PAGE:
Xochitl August 24, 1935 was the day our first born daughter came into this world. That’s her on the left Margaret Christina. That’s not what I called her. To me she was the beautiful little flower and I called her that, the Aztec way, Xochitl. We pronounced her name “So Chee.”

Sometimes this world isn’t fair to the young and innocent. When my wife Christi became ill with TB, Xochitl was the one who took over her mother’s duties and responsibilities around the house. She did the cooking and took care of her two brothers and sister.

She did that until my broken heart couldn’t take it anymore.

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 It Is Good by Carlos Najera

The Lord once made the Earth and likewise made the Sky. And when He looked upon his work, and saw what He had done, He saw that it was good. (Klaus Australis)

I was nine years old in 1917 and another school year started.  I dreaded the thought of going through another gauntlet of scoldings, unkindness, and misunderstandings.

This was why many of my cousins and the  other Spanish-speaking kids that I knew dropped out of school. I do not blame them. I did not want to put myself through this terrible experience.

I had a lot of wonderful teachers throughout my school years but in between I have had the opposite. I never understood how grown-up people could express such hatred for our kind.

This is our land. This was Spain. This was Mexico. We were here many years before they ever heard of our West Coast. So many of the English-speaking people treated us as outsiders.

“Don’t pay them any mind, mijo.” My mother would tell me. She know what me and my brothers and sisters were going through in school. “You show them who you are. You show them that you are better than they are. The gringos want you to give up. They want you to quit so that you would be willing to work out in the fields. Many of our people do just that. Working in the fields is hard work, but it is also honorable and dignified.”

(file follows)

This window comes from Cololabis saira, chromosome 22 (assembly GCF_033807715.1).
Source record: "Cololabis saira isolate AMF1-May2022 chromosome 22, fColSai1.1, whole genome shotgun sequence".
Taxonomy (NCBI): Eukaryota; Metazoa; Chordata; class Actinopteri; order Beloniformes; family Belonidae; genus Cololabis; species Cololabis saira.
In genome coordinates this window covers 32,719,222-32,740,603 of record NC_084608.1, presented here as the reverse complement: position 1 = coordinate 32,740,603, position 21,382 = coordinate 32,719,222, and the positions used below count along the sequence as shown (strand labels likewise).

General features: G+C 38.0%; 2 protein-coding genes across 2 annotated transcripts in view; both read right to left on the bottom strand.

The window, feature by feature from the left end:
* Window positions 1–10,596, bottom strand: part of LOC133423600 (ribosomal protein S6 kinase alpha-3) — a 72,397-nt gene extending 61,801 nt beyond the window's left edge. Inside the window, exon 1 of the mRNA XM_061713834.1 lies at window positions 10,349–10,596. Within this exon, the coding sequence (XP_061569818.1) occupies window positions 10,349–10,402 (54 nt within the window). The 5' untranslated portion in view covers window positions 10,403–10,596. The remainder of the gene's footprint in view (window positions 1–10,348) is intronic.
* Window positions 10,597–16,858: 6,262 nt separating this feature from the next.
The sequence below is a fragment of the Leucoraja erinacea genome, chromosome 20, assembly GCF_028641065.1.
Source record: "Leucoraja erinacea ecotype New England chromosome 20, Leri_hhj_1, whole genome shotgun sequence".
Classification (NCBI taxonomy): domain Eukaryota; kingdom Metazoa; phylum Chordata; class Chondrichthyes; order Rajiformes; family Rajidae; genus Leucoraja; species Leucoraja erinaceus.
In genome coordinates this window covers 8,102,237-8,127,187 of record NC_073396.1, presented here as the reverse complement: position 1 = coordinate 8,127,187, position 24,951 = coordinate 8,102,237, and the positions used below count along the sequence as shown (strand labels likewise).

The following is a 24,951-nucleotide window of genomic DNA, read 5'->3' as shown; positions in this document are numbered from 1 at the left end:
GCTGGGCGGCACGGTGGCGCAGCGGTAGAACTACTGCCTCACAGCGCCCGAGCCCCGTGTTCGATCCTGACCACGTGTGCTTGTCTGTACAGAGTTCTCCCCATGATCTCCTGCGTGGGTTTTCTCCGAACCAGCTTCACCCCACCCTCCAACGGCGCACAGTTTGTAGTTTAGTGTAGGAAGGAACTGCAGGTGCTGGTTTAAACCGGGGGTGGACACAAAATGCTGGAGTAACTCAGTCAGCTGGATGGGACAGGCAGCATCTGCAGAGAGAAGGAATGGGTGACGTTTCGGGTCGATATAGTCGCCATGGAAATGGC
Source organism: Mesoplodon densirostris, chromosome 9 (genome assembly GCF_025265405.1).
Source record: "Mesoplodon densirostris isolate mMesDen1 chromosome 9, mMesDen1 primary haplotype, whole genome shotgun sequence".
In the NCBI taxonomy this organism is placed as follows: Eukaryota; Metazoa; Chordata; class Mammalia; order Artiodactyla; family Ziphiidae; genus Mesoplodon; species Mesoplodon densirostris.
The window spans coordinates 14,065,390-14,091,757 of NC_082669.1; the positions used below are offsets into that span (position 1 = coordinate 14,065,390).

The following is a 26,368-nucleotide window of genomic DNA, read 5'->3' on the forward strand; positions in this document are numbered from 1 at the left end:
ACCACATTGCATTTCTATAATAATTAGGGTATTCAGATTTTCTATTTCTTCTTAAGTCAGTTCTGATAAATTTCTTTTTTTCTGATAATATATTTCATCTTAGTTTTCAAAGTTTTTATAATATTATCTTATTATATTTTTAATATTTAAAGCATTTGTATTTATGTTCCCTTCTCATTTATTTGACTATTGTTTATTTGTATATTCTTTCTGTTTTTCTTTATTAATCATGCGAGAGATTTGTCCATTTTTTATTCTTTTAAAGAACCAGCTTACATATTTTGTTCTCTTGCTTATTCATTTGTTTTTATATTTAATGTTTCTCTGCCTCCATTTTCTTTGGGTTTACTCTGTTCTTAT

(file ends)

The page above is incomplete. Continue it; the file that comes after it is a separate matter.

“But that is not your way. You have a brain. You have intelligence. Your father graduated from the University. He was a civil engineer and he wanted you and Bobby to follow in his footsteps. Bobby chose a different way and he works hard in the lumber business. It’s up to you now to be strong, to study, and be the best person you can be.”

“You read. You study. You learn everything you can. Your father is gone now but he can still be proud of you.”

“He can still be proud of you.” My mother repeated.

That is the path I took. I went on to finish school. I graduated from Oxnard High, Class of 1927. I never stopped studying and learning.

I still don’t know that how it works, but sometimes, now that I’m an old man, remembering these things, I feel that my father is not too far away looking down at me and saying:

“It is good.”

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Free Food and The Cold Walk by Carlos Najera

Our old house was on C Street near Magnolia. I am not sure that it actually qualified as a house. A better word would be to call it a shack. It had a frame with 1 x 12 planks for the walls. Strips of wood covered the cracks or spaces that were in between the planks. It had no sheetrock or plaster.

Our house consisted of a kitchen and dining area, a bedroom for my parents, and another bedroom for the rest of us. My sisters slept in one bed, my brothers Frank and Henry slept together, and after my older brother Bobby left home, I had our bed all to myself.

Our outhouse was outside  in our backyard. Every once in a while John would dig a new hole and move it. We did have running water, but it too was outside and it was usually my job to fill a bucket and bring it in.

The city had electricity and many houses were wired for it, but for a long time we relied on kerosene to light our house. We rarely stayed up late. Kerosene was an expense and our family needed to be thrifty with every penny we had. Even now in my old age I go to bed when it is dark and wake up when it is light.

When we could afford it, mama would send me downtown to the feed and seed  warehouse, that was the store where farmers went for their supplies. Nowadays in our modern times we call them hardware stores.

It was still early if you went by the clock, but it was dark and gloomy outside. The late afternoon sun was hidden by a thick fog bank that covered the coast. I walked the few blocks to the downtown area. All I had to warm me was an old sweater that was mostly full of holes. It was Bobby’s when he was still at home. It has been a couple of years since he went off on his own, plenty of time for the moths to have a grand old time eating it up.